This lesson will introduce the three contemporary and complementary perspectives; Biological Perspective, Psychological Perspective, and Sociocultural Perspective, that shape modern psychology. The key idea and areas of emphasis associated with the Biological Perspective will be explained. The primary focus of the Biopsychological View and Evolutionary View within the Biological Perspective will also be defined.
In this lesson, we’ll discuss one of the three aspects of the biopsychosocial approach, which is a contemporary approach to psychology.
The specific areas of focus include:
Unlike a lot of the historical perspectives on psychology, the new perspectives are more of a blend of different theoretical approaches. Instead of taking one avenue toward understanding psychology, they try to blend two or more.
One of these is the biological perspective. Looking at the word biological, you can see the word biology, which is the focus of this approach.
A biological perspective psychologist tries to understand behavior as a result of the internal physical, chemical, and biological processes that occur in human beings.
These psychologists try to relate things like thinking, feeling, and perceiving to different physical occurrences, such as what's going on inside of the brain, what chemicals are being sent, or what kind of genetic code allows those sorts of things to happen.
The biological perspective blends different classical approaches, like behaviorism, which looks look at the mechanical processes of behavior, and structuralism, which tries to break things down into their component parts.
This perspective is also very deterministic, stating that there are certain physical occurrences that cause particular mental occurrences or behavior.
In this way, the biological perspective is opposed to humanism, which considers the human to be the agent or the actor that causes things to happen.
The biological perspective has two subcategories of thought, the first of which is the evolutionary approach to psychology.
The evolutionary view states that human mental processes and behaviors are the results of gradual changes over the entire history of the human species.
This approach looks at two specific forces that interact with humans to cause them to behave in the way they do:
The genetic force in the evolutionary perspective states that human beings are a product of their own genes; a lot of human behavior and mental states occur as a result of those genes.
Many studies have been done with twins to see how they act similarly in certain ways because of their genetic background.
b. Natural Selection
The other force that interacts with people under the evolutionary school of thought is natural selection.
Going back to other approaches to evolution (e.g. Darwinism), natural selection says that there are certain developments in different brain structures that occurred over time as a result of selections, or what improved humanity in different cases.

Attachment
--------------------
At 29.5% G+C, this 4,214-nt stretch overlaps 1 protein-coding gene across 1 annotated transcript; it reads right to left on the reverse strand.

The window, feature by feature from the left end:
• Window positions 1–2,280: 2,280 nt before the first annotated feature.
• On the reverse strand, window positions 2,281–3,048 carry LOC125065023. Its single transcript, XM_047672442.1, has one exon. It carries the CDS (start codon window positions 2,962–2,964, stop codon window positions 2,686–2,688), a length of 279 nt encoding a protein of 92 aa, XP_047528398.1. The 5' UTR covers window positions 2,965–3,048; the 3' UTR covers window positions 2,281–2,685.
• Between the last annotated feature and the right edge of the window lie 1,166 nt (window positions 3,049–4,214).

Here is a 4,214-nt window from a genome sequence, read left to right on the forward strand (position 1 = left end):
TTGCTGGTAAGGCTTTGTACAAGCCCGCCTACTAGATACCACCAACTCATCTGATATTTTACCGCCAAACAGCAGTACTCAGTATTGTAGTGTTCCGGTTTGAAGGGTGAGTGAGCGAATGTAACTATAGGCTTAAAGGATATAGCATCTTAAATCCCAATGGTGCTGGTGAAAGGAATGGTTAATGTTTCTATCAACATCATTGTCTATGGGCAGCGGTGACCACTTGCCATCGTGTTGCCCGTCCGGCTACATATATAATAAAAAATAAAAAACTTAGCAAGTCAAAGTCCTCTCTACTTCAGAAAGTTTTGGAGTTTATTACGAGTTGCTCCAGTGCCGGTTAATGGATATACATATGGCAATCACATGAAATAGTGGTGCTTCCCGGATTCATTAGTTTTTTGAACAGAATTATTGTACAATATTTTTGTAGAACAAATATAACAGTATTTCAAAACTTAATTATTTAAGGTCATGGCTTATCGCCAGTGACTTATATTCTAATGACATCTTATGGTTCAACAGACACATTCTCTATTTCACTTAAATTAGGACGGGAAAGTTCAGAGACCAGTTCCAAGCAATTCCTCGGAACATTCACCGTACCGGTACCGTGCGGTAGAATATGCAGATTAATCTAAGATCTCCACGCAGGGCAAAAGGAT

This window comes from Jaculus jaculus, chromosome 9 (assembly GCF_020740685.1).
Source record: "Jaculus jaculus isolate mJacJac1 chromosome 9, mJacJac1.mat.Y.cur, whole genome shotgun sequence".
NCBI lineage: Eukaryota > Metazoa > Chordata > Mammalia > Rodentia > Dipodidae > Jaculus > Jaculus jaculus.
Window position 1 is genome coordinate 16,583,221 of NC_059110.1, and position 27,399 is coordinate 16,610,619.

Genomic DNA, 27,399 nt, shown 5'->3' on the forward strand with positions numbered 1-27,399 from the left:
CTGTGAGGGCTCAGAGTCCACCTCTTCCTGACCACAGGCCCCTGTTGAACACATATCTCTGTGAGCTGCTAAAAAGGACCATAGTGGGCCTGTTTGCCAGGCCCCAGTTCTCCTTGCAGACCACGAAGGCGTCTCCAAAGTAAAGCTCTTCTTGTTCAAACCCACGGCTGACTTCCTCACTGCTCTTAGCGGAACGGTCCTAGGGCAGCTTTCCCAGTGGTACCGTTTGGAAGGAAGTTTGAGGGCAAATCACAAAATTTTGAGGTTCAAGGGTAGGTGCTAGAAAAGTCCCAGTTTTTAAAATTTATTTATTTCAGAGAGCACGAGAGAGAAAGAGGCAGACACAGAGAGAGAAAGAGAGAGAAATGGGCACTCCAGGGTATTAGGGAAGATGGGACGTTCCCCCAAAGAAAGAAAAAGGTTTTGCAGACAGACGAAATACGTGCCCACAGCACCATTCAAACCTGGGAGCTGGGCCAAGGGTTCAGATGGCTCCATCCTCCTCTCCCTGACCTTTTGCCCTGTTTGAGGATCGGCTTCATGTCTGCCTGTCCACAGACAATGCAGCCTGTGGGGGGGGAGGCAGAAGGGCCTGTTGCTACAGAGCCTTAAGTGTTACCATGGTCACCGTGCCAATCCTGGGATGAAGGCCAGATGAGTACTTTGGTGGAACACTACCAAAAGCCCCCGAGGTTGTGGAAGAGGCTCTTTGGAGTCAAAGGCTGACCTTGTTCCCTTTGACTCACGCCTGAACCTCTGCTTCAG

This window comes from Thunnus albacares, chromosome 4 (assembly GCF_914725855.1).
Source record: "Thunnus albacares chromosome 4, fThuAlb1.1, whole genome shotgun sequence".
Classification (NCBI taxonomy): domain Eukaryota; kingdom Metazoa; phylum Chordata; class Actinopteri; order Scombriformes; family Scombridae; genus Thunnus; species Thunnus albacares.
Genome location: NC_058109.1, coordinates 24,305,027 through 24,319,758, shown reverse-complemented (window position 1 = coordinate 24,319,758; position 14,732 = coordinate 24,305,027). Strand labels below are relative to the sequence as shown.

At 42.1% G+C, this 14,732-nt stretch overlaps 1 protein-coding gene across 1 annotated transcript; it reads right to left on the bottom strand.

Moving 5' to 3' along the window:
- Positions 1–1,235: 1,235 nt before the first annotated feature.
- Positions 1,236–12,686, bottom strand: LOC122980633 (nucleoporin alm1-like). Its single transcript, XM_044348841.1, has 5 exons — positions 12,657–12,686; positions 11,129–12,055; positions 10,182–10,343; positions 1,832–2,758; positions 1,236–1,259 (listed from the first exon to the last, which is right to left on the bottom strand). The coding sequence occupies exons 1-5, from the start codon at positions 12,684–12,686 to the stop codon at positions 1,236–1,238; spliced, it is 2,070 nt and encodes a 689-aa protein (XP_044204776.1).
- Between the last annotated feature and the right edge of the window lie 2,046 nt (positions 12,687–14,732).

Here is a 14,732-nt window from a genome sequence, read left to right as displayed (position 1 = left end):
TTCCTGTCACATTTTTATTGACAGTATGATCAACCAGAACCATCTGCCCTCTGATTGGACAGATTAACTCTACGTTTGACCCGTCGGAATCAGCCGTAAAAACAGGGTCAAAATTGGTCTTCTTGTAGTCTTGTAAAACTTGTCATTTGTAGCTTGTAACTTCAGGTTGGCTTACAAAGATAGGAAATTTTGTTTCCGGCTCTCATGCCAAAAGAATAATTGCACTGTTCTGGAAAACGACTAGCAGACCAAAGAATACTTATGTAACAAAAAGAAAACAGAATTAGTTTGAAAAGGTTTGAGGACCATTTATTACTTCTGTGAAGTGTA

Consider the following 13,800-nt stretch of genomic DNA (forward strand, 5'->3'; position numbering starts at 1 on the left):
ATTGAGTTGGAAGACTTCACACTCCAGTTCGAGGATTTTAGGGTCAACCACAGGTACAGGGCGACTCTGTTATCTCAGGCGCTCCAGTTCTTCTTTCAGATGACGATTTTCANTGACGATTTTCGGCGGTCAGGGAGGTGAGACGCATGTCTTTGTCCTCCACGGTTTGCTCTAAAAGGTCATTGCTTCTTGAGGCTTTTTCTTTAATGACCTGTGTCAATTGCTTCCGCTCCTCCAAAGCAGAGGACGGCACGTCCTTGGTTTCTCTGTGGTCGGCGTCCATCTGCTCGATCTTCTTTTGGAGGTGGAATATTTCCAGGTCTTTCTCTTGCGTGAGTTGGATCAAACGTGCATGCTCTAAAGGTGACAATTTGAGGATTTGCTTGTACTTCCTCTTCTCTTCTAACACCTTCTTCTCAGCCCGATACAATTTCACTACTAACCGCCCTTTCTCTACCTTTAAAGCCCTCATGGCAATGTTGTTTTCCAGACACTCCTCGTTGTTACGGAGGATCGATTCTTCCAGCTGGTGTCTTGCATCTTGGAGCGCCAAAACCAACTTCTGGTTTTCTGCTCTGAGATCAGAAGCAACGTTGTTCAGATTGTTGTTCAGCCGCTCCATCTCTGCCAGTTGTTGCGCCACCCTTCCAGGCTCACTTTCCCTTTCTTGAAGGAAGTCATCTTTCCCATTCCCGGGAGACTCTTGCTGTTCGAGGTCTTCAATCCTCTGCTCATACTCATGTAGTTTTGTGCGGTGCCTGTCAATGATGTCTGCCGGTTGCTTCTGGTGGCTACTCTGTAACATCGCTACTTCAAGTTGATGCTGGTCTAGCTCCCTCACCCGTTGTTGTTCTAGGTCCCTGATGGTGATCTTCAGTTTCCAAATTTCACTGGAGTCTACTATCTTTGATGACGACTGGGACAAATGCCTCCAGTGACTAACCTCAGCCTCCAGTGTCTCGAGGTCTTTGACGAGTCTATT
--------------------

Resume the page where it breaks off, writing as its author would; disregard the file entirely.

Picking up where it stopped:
This natural selection approach to psychology allowed the integration of animal studies and the study of animal behaviors, since a lot of those behaviors, under natural selection, can be seen as the result of mutations over time.
This led to the study of rats in mazes, as you may see in classical psychology, as well as the study of monkeys, which are very similar to humans in a lot of their behaviors.
The second subcategory of the biological perspective is the biopsychological view of psychology, which states that a lot of behavior and mental processes like thinking, feeling, and perceiving are the results of the internal workings of the physical aspects of our brain and nervous system.
Thus a lot of abnormal behavior is the result of abnormal structures that are occurring inside of the body.
Small changes in the frontal lobes, hippocampus, and temporal lobes have been present in over half of patients with schizophrenia. In this way, schizophrenia can be understood as having a biological basis.
Biopsychology is part of the larger, overarching field of neuroscience, which includes professions like biologists and biochemists, who are attempting to uncover other physical processes that impact behavior.
These professions also study the physical body, and the different diseases that can occur within it.
In this lesson, you learned about the biological perspective of psychology, which aims to understand behavior as a result of the physical, chemical, and biological processes that occur inside the human body.
You now understand that there are two subcategories of the biological perspective. One is the evolutionary view, which studies the impact of evolution on human behavior in relation to the forces of genetics and natural selection. The second subcategory is the biopsychological view, which connects behavior and mental processes to physical occurrences. Biopsychology is also part of the larger field of neuroscience.
Source: Adapted from Sophia tutorial by Erick Taggart.
Relates behavior and mental processes like thinking, feeling, and perceiving to physical factors.
Looks at the ways our evolution has impacted our thinking ability and behaviors.
Emphasis on explaining human behavior in terms of underlying physical, chemical and biological principles.